If we look at the highlights of the Fed’s last meeting of the year;
The Committee aims to achieve 2% maximum employment and inflation in the long term. To support these goals, the Committee decided to increase the target range for the federal funds rate from 4-1/4 percent to 4-1/2 percent.
While determining the pace of further increases in the target range, the Committee will take into account the cumulative tightening in monetary policy, delays in monetary policy’s impact on economic activity and inflation, and economic and financial developments.
In addition, the Committee will continue to reduce its holdings in Treasury securities and corporate debt and corporate mortgage-backed securities, as disclosed in its Plans to Resize the Federal Reserve Balance Sheet, published in May.
The Fed increased its terminal rate expectation from 4.6% to 5.1%, showing that rate hikes will continue for a while and it is not yet fully confident in the decline in inflation. Considering that the Fed will tighten another 75 basis points in total, it is likely to go 50-25 in two meetings and then take a break. However, it is more important to keep the interest rates at the maximum level, rather than stopping the rate hikes. The fact that the rate cuts are most likely to be postponed until 2024 shows that the conditions have not yet been formed for the transition to the relaxation phase.
Of course, the concern of stagflation complicates the work of central banks, and since inflation is not the only variable, the recession comes to announcing the beneficial and toxic effects of policy tightening together. The ECB’s interest rate perspective and statements show that this is something to be worried about. Namely; The structure of the problems faced by the EU economy, especially the energy crisis, is very different from that of the US. The increasing risk perception and the Central Bank, which has increased interest on the one hand, cause an increase in the debt burden, and the main indicator that we will basically monitor in this area is the Italian-German interest spread. Increasing interest rates are of course negative for the Italian government, which has a 160% debt burden. Further increase in borrowing costs and spread widening is very likely. It seems that the ECB will also need to use the TPI tool designed to help countries such as Italy-Spain in order to control these yield spreads.
After the BOJ decisions, the movements in the yen and JGB markets are followed. The BOJ’s change in yield control may not be perceived as a policy change at the moment, but the market was already not welcoming to the 0.25% yield ceiling in previous moves.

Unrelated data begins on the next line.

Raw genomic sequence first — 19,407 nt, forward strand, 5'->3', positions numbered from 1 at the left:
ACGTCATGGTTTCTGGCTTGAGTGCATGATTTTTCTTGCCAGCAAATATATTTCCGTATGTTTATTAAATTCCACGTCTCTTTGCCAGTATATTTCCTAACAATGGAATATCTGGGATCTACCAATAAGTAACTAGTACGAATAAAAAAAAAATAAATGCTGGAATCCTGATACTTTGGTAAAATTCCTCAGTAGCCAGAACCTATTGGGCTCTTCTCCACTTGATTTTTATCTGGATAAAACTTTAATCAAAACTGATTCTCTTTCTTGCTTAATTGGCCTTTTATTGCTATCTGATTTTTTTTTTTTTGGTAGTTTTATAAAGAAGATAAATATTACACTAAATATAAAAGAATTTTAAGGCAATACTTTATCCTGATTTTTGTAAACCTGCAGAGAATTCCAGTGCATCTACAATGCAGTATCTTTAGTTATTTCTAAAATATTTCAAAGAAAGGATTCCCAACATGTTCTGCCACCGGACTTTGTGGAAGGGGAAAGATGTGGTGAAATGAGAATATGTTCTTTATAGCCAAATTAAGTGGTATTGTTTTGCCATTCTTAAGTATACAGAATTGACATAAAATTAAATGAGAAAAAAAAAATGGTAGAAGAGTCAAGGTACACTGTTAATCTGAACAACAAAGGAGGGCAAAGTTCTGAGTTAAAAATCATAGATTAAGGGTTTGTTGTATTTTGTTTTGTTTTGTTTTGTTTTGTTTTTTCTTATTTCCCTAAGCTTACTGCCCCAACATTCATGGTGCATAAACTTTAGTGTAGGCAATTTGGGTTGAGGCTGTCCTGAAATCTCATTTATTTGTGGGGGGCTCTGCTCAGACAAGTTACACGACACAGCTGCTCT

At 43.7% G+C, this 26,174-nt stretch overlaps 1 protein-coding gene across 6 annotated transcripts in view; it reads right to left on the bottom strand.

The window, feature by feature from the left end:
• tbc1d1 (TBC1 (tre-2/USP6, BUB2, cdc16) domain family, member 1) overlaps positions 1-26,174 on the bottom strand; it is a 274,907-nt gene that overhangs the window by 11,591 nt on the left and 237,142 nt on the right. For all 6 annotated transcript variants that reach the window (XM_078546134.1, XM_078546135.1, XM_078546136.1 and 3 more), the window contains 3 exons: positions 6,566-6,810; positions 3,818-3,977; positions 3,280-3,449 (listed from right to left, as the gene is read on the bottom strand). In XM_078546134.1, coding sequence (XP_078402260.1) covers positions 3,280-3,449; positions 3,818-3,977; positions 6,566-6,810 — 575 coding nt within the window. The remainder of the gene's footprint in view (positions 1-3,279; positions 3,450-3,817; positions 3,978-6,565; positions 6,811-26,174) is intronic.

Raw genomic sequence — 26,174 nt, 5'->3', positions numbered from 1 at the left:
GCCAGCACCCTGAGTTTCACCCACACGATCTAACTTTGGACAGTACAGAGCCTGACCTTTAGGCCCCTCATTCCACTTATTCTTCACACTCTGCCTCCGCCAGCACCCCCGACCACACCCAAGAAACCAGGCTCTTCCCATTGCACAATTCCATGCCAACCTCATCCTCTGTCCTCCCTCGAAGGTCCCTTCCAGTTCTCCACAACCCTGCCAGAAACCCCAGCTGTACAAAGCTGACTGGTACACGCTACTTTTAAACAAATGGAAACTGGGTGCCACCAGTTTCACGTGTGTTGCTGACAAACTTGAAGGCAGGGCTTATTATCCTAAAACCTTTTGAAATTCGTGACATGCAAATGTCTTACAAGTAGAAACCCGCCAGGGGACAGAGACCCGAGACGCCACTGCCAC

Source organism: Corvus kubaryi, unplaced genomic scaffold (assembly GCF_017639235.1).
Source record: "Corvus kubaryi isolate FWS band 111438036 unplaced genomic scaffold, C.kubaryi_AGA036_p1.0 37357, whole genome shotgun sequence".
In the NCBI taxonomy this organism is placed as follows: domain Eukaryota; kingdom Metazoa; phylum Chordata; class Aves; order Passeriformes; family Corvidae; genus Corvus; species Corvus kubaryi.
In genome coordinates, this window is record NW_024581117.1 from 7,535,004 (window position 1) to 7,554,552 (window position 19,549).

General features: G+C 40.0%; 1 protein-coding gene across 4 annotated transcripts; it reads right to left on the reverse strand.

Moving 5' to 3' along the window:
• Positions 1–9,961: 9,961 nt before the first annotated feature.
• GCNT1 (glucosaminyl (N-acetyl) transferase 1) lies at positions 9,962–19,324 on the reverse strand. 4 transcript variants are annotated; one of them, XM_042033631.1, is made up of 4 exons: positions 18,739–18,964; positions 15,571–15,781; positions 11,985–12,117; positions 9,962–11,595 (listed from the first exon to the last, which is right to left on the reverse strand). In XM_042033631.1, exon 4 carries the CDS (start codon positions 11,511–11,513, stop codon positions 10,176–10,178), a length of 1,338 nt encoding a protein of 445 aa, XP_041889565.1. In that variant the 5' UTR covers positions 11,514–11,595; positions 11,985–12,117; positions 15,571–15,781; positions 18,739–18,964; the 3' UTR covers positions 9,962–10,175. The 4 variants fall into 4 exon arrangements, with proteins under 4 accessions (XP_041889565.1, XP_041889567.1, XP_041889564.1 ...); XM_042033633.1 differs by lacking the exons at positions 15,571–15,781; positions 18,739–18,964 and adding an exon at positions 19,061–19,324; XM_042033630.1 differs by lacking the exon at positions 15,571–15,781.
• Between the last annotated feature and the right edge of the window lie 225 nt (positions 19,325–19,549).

If we look at Turkish assets; While transaction volumes weakened in global markets due to the year-end effect, the lira depreciated against the dollar. USD/TRY is up 0.1% to hover above the 18.70 level. While the lira’s loss against the dollar is approaching 29% this year, it has been depreciating against the dollar for 10 consecutive years. The 5-year CDS is trading near flat at 521 basis points.
The CBRT held the MPC meeting and decided to stay on hold in line with the Bank’s direction that it ended the rate cut cycle that started in August. The Bank noted that due to the increasing recession risks in financial markets, it has started to regulate its expectations that central banks will end their rate hike cycles in the near future. Otherwise, it is stated that the entire policy toolkit of the Central Bank, especially the funding channels, will be aligned with the liraization targets. The CBRT’s decisions that clearly prioritize growth over inflation have little effect on general macroeconomic variables at this point. Now that the single rate target has been reached, the Bank will continue to keep TL under tightly managed volatility, while remaining at deeply negative real interest rates both in the past and before the elections; however, the aftermath is very uncertain. Meanwhile, while banks try to increase the attractiveness of TL deposits in order to meet their dedollarization targets, TL deposit costs will rise, while bond rates and commercial loan rates will remain very low.
According to BloombergHT’s news, citing Deputy Minister Murat Zaman, the Turkish Ministry of Treasury and Finance will launch its first green Eurobonds in January.
Reuters reported that, in line with previous reports, Qatar is expected to purchase Turkish Eurobonds worth US$ 2 billion to be issued in January 2023. Previously, Turkey and Qatar are in the final phase of negotiations for Qatar to provide up to US$ 10 billion (minimum US$ 8 billion) to Turkey, with US$ 2-3 billion to be received in Eurobonds by the end of 2022.
Kaynak Tera Yatırım / Enver Erkan